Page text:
EECS 294-12 An Information and Communications Technology (ICT) Framework for Developing Regions Berkeley: Professor Eric Brewer, EECS Tom Kalil, Special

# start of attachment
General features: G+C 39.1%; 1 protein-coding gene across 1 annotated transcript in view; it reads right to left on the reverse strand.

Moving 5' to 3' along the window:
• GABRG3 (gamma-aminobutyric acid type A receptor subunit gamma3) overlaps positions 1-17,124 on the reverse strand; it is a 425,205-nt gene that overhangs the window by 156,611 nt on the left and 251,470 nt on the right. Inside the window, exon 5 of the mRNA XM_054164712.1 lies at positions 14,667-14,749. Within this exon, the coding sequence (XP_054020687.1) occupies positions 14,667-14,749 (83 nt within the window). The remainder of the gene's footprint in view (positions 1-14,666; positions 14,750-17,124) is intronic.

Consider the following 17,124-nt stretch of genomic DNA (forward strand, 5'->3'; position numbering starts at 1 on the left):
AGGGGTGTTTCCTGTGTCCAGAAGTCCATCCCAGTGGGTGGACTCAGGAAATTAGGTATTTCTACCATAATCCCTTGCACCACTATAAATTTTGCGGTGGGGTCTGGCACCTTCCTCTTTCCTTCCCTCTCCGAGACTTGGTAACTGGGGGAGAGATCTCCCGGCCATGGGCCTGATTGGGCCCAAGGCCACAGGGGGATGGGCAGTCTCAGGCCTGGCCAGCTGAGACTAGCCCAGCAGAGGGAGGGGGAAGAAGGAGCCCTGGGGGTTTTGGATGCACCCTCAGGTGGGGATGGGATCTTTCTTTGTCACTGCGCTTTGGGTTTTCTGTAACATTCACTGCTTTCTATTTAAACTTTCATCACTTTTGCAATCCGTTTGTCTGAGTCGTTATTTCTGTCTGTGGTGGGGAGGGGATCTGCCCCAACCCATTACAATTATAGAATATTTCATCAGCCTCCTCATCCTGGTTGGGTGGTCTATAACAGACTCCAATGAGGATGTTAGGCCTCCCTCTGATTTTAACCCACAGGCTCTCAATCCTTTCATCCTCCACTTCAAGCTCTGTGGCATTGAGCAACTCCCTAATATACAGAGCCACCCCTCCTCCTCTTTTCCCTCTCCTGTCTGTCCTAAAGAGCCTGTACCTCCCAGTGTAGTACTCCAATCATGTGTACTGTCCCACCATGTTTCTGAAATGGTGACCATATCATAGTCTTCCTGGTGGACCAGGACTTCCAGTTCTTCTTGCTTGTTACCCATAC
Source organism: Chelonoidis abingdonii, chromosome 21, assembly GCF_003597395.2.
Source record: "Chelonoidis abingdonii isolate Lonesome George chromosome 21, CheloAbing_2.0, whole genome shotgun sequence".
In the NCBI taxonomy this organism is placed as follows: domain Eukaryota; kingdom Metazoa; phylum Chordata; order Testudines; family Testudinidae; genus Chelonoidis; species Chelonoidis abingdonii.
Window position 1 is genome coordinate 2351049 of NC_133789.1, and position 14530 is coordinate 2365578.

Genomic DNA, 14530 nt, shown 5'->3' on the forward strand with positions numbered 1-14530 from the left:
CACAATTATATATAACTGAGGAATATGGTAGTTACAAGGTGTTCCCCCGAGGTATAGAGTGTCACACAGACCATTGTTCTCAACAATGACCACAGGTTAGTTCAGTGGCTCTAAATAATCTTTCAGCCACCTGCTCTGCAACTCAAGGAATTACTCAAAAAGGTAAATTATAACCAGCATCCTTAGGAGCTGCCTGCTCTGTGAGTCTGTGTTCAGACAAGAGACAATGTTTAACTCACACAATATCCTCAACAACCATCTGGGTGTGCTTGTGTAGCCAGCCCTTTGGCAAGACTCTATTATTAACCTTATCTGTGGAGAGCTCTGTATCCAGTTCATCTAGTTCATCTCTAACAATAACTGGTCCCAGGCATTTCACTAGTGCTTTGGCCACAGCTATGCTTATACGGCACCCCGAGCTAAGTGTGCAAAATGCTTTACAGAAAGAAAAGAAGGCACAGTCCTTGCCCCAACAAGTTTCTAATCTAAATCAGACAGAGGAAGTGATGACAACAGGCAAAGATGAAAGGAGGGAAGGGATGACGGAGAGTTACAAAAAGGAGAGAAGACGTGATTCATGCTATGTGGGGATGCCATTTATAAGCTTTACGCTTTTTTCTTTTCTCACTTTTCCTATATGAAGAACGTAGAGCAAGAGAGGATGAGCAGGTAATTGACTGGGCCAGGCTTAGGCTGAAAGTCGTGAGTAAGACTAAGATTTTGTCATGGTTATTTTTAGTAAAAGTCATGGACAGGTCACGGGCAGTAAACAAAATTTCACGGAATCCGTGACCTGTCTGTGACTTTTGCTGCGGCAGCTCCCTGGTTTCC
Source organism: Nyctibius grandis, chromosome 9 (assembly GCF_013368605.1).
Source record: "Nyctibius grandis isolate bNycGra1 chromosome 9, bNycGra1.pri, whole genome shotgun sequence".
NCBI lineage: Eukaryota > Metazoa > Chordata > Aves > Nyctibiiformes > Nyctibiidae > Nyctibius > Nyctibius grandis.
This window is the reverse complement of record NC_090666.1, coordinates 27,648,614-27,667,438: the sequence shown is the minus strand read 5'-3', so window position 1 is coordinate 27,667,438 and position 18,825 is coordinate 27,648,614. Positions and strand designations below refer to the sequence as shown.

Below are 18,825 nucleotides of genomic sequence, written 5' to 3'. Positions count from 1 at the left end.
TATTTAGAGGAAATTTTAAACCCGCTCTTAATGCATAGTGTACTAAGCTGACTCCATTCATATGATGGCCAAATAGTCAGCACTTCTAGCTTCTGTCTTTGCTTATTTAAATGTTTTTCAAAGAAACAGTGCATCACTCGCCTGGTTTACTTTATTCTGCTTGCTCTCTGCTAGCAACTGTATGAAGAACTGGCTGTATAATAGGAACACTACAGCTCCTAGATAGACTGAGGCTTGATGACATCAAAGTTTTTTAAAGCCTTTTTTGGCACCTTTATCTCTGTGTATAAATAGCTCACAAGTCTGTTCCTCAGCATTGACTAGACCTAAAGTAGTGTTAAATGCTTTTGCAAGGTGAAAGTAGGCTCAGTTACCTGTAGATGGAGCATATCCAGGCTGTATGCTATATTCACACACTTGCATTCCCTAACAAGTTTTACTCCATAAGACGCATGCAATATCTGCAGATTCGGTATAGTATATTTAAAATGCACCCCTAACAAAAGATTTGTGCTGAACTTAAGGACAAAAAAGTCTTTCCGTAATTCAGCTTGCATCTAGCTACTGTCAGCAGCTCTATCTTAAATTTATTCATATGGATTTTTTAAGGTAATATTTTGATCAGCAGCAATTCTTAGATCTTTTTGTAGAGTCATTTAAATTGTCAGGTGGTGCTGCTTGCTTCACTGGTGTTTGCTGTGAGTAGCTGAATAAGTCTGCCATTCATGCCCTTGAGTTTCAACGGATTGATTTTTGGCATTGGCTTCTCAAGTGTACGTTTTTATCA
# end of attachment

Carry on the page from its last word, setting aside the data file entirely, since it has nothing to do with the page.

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<ul><li> Slide 1 </li> <li> EECS 294-12 An Information and Communications Technology (ICT) Framework for Developing Regions Berkeley: Professor Eric Brewer, EECS Tom Kalil, Special Assistant to the Chancellor Professor Richard Newton, Dean of the College of Engineering CMU: Rahul Tongia, Institute For Software Research International M. Bernardine Dias, Robotics Institute Prof. Raj Reddy, Robotics Institute/Computer Science </li> <li> Slide 2 </li> <li> Logistics and Other Practical Stuff EECS 294-12 (will be cross-listed at Haas for business students), 3 units Project, 60%; Homework 20%; Class participation 20% of final grade Written project with oral project review in last two weeks of semester Typical class format: 1 hr of lecture, 1 hr of discussion (3 rd hr reserved for use when needed) All other details on the web site at: http://courseweb.berkeley.edu/courseweb/pub/courses/2003/FL/COMPSCI/294/012 We will be using the Blackboard system at CMU for additional communications, etc.: www.cmu.edu/blackboard </li> <li> Slide 3 </li> <li> Value Creation in Product Development MarketsTechnologies ProductDefinitionFundamentalTechnologies ProductImplementation... The Way It Used to Be e.g. IBM, Hitachi, Digital, Siemens, Fujitsu $ ROI Source: Stan Shih, Acer, 1992 </li> <li> Slide 4 </li> <li> 15nm Value Creation in Product Development Product Definition Fundamental Technologies Product Implementation MarketsTechnologies... The Way It Is Today e.g. Microsoft, Sony, Acer, Cisco, Dell e.g. Xilinks, Intel, 3M Intel, 3M Disruptive Technology $ ROI Disruptive Business Model Source: Stan Shih, Acer, 1992 </li> <li> Slide 5 </li> <li> 4 Billion People Earning less than $2,000/year &lt; $2,0004,000 The Bottom of the Pyramid Middle Class in developing countries $2,000$20,000 2,000 Wealthy Nations Annual Purchasing Power Parity (PPP) in $US &gt; $20,000 Population In Millions 100 Source: Prahalad &amp; Hammond, Harvard Business Review, Vol. 80, Issue 9 (Sep. 2002), pp48-58 emerging mass markets adjacent markets We Can Build Large and Sustainable Businesses Based on These Markets </li> <li> Slide 6 </li> <li> The Bottom: A Brief Description 3-4 billion people with per-capita equivalent purchasing power (PPP) less that US$2,000 per year Could swell to 6-8 billion over the next 25 years Most live in rural villages or urban slums and shanty townsmovement towards urbanization Education levels are low or no-existent (especially for women) Markets are hard to reach, disorganized, and very local in nature http://www.wri.org/meb/wrisummit/pdfs/hart.pdf </li> <li> Slide 7 </li> <li> Growth in MegacitiesAn Urban Future Concentrated Population can be Addressed More Efficiently </li> <li> Slide 8 </li> <li> Example: An Emerging MarketIndia http://www.wri.org/meb/wrisummit/pdfs/hart.pdf Traditional MNC Business Model Some MNCs? Local Firms Future Opportunity? </li> <li> Slide 9 </li> <li> The Bottom: Not the Same Everywhere http://www.wri.org/meb/wrisummit/pdfs/hart.pdf </li> <li> Slide 10 </li> <li> Extent of benefit desired DESTITUTE CONSUMING CLASS CONSUMING CLASS RICH CARS WASHERS REFRIGERATOR BICYCLES ASPIRANTS CLIMBER COLOR TV B&amp;W TV MIXERS AUDIO Price able to pay Example: IndiaMany Price Points Source: NCAER, Millions of Households in 1999, and Rama Bijapurkar Source: NCAER, Millions of Households in 1999, and Rama Bijapurkar </li> <li> Slide 11 </li> <li> Example: IndiaDigital Photography Pyramid Phogenix DFX complete system for $39,900 Enterprise Village Photographer Target $400 -&gt; $200 Entrepreneurs 100,000s Photo shop for $3,000 Cheap Photo shop $1,000 SME (1000)s Source: Dr. Per-Kristian Halvorsen, HP Labs </li> <li> Slide 12 </li> <li> Telugu and Hindi voice-enabled news retrieval system Hand-writtten Email sent as bitmap Speculative Technologies Source: Dr. Per-Kristian Halvorsen, HP Labs </li> <li> Slide 13 </li> <li> ICT4BHypothesis 1: Current ICT projects for the Developing World are just trickle down first-world technology: Too expensive Assumes reliable infrastructure, power Assumes IT knowledge and significant support Assumes literacy We can directly attack these issues </li> <li> Slide 14 </li> <li> ICT4BHypothesis 2: Thousands of ICT projects, but: Almost all focus on devices not infrastructure No single project can afford to build infrastructure, but all of them would benefit. Existing elements of infrastructure not leveraged enough! Key Idea: We can enable low-cost infrastructure Enhance all of the existing projects Enable new projects that were previously intractable </li> <li> Slide 15 </li> <li> ICT4BThe Big Picture Enhance and enable ICT projects: Novel technology (direct attack) Novel deployment/support Support for semi- and illiterate users Two real-world deployments (validate) Question: Is this really true? Can new technologies really make a big difference here? Or is this market better served by a trickle down of existing technology and the real challenge is simply the business model aspect? </li> <li> Slide 16 </li> <li> ICT4BHypothesis 3: There are many applications that can benefit the developing world built upon an affordable, reliable and ubiquitous ICT infrastructure. There are sufficient productivity gains, opportunities to increase government efficiency, and health and well- being benefits to build sustainable businesses at all levels By providing these opportunities in the developing world, we will also provide a mechanism to address such critical long-term issues as population growth, human rights, and a sustainable environment </li> <li> Slide 17 </li> <li> Information and Communication Technology The Digital Provide (http://www.weforum.org) The Digital Provide Global Information Technology Report 2001-2002: Readiness for the Networked World (http://www.weforum.org) Information for Economic Decisions Effective Markets Income Gains EconomicGrowth CapitalInvestment EconomicROI </li> <li> Slide 18 </li> <li> Tangible Economic Benefits of ICT4B Productivity Drives long-term standard of living Large part of U.S. resurgence of productivity growth in 1996-2002 How widespread would it need to be in LDCs to yield significant productivity increases? Income generation ICT equivalent of Super Money Maker irrigation pump6-9 month payback GrameenPhone$170/month vs. $368 GDP/capita in Bangladesh Outsourcing Virtual security guards from Cape Verde Business process outsourcing in India But if 5 percent of developed country service jobs are contestableonly 0.24% of developing country population Digital diaspora as development resource (brain drain to brain trust) </li> <li> Slide 19 </li> <li> Economic Benefits and Applications Price discoveryrural farmers able to double incomes by discovering price of their crops in the capital city Improved exports to developed country markets Transfer of dollars from diasporanetworked diaspora as a development resource Coordination of transportation and distribution (e.g. crops to markets) Natural disaster mitigationearly warning of floods, monsoons, etc. </li> <li> Slide 20 </li> <li> Example: ICT for Improving Market Efficiencies Price dispersion is a manifestationand, indeed, it is the measureof ignorance in the market (Stigler, 1961) Source: China Health and Nutrition Survey, 1991 Badiane and Shively (1998) studied monthly maize prices in Ghana from 1980 to 1993: the estimated time to fully transmit a price shock to each of two outlying markets is about four months. </li> <li> Slide 21 </li> <li> Economic Benefits and Applications Price discoveryrural farmers able to double incomes by discovering price of their crops in the capital city Job creation (jobs like data entry that can be shifted to developing countriesinexpensive IT workforce) Improved exports to developed country markets Transfer of dollars from diasporanetworked diaspora as a development resource Coordination of transportation and distribution (e.g. crops to markets) Natural disaster mitigationearly warning of floods, monsoons, etc. </li> <li> Slide 22 </li> <li> ICT Empowers Women We get our freedom from the Internet, since in our society girls are not allowed to go wherever we wantthe Internet takes us out to other people, places and realitiesit is our way of escaping from our closed society. It is vital to us, it gives us liberty. A young Muslim girl from Mauritania, Global Information Technology Report 2001-2002: Readiness for the Networked World </li> <li> Slide 23 </li> <li> SocietalROI Information and Communication Technology The Digital Provide Information for Economic Decisions Effective Markets Income Gains EconomicGrowth Smaller Families Healthier Families Better Education Capitalism Thrives </li> <li> Slide 24 </li> <li> Social Benefits and Applications A Platform for Education, Training and Consultation Educated women have fewer children and they are healthier Transparency: Cost of obtaining a land title in Madhya Pradesh drops from $100 to 10 cents (reduced corruption) GIS for location of roads, schools, power plants to reduce politicization (Bangladesh) Internet-based disclosure Increased pressure for compliance with environmental regulations </li> <li> Slide 25 </li> <li> Social Benefits and Applications More voices (ease of publishing, many to many communication) Hondurasall media owned by one of 10 wealthiest families Revistazo.com provides outlet for investigative journalism Entertainment Developing country communities of practice Preservation and global sharing of local culture </li> <li> Slide 26 </li> <li> Health Benefits and Applications E-health (Health information, remote consultation using digital cameras, public health networks) SMS text messages used to increase compliance for TB treatment in S. Africa: 4 tablets 5 times/week for 6 months Non-compliance increases drug resistance Only 1 treatment failure in pilot of 138 patients Very significant life and cost savings possible </li> <li> Slide 27 </li> <li> Example: Health benefits of ICTRiver Blindness IT used to help eradicate black fly that carries river blindness in West Africa Network of real-time hydrological sensors, satellites, and forecasting software determined best time to spray larvicide Protects 30 million people from infection Freed up 100,000 square miles of land capable of feeding 17 million people </li> <li> Slide 28 </li> <li> But ICT not just VOIP, Computers and Internet MEMS for low-cost lab on a chip and drug delivery Sensors for environmental or food quality Remote sensing for predicting crop yields and enhancing regional security Leveraging cyber-infrastructure for science aimed at developing country problems </li> <li> Slide 29 </li> <li> ICT4BWe are Studying Five Main Application Areas Commerce Health Education Government Location-based services Team includes social scientists: Professors Stephen Weber, Isha Ray, at Berkeley </li> <li> Slide 30 </li> <li> ICT4BHypothesis 4: It will take new and very innovative approaches in business models to make this workthis is not just about technology! Financing deployment: Grameen Bank, Grameen Phone, Yahoo BB and DSL Distribution channels: Intel White-Box experience? Working with (or around) local and national governments and regulations User and technical support models Deployment of services, enabling and encouraging the development of applications built upon them </li> <li> Slide 31 </li> <li> 15nm Disruptive Business Models &amp; Implementation Product Definition Fundamental Technologies Product Implementation MarketsTechnologies... A Major Societal Opportunity e.g. Microsoft, Sony, Acer, Cisco, Dell e.g. Xilinks, Intel, 3M Intel, 3M $ ROI Source: Stan Shih, Acer, 1992 </li> <li> Slide 32 </li> <li> Example: Grameen BankBangladesh Owned entirely by the poor Began in one village in 1976 97% of equity owned by the (women) borrowers, remainder by the government 2.6 million borrowers (95% women), over 1,000 branches in over 42,000 villages. 12,000 staff. Has loaned more than US$3.9B since inception Over US$3.5B repaid with interest (98.75% recovery rate); $290M loaned in the last 12 months. Has never accepted any charityhas always been run as a profitable social enterprise 46.5% of Grameen borrowers have crossed the poverty line </li> <li> Slide 33 </li> <li> Grameen Telecom A Disruptive Societal-Scale Business Model Village Phone is a unique idea that provides modern telecommunication services to the poor people of Bangladesh. So far over 26,000 loans of average US$200 have been given to buy mobile phones. Average Phone Lady income goes up by 3- 10x! The goal is to provide telecommunication services to the 100 million rural inhabitants in the 68,000 villages in Bangladeshthe largest wireless pay phone project in the World. </li> <li> Slide 34 </li> <li> e.g. Cellular &amp; Wireless Systems e.g. Grameen Phone Disruptive Business Models &amp; Implementation Product Definition Fundamental Technologies Product Implementation MarketsTechnologies... A Major Societal OpportunitySocietal ROI ROI Grameen Grameen Bank Source: Stan Shih, Acer, 1992 Key Idea: Can such a model be used to successfully develop and distribute other technologies and services? </li> <li> Slide 35 </li> <li> Source: John Gage, Sun Microsystems and K. C. Claffy, CAIDA, UCSD So Why Now? Rapidly Expanding Access to Communication Networks (especially wireless) Low-Cost Electronics and Devices Intuitive and User/Task-Oriented Interfaces Peer-to-Peer (and Device-to-Device) System Architectures Precise Spatial Location (via GPS) Embedded into Every Device Sensor fusion Unique Identity Systems </li> <li> Slide 36 </li> <li> ICT4BHypothesis 5: Key Idea: By developing technologies and services specifically for this market, rather than simply retargeting existing technologies, there is a disruptive opportunity Fully-integrated, single-chip handset Chips optimized for server farm managementintrospection, power management, test, diagnosis and self-repair Hardware and software interaction in new and unique ways (e.g. to support privacy, security, reliability, reprovisioning and repair) Key Idea: By co-developing devices and infrastructure, significant efficiencies can be obtained, and such development is possible in these relatively green field markets New and very powerful architectural control points can and will be established by the early-movers in these markets Given the significant pent up entrepreneurial desire in these markets, the right technologies and services are likely to move and grow relatively quickly. </li> <li> Slide 37 </li> <li> Novel Technology Device cost: 10-100 times reduction Infrastructure cost: 10-100 times reduction Device power: 10-100 times lower Speech recognition for obscure languages and dialects </li> <li> Slide 38 </li> <li> Whats the Right Physical Network Architecture? I took a map of India and said what if we drew 5000 circles, 40 km in radius. Each circle covers a 100 villages, about 5000 sq kms each, on avera...</li></ul>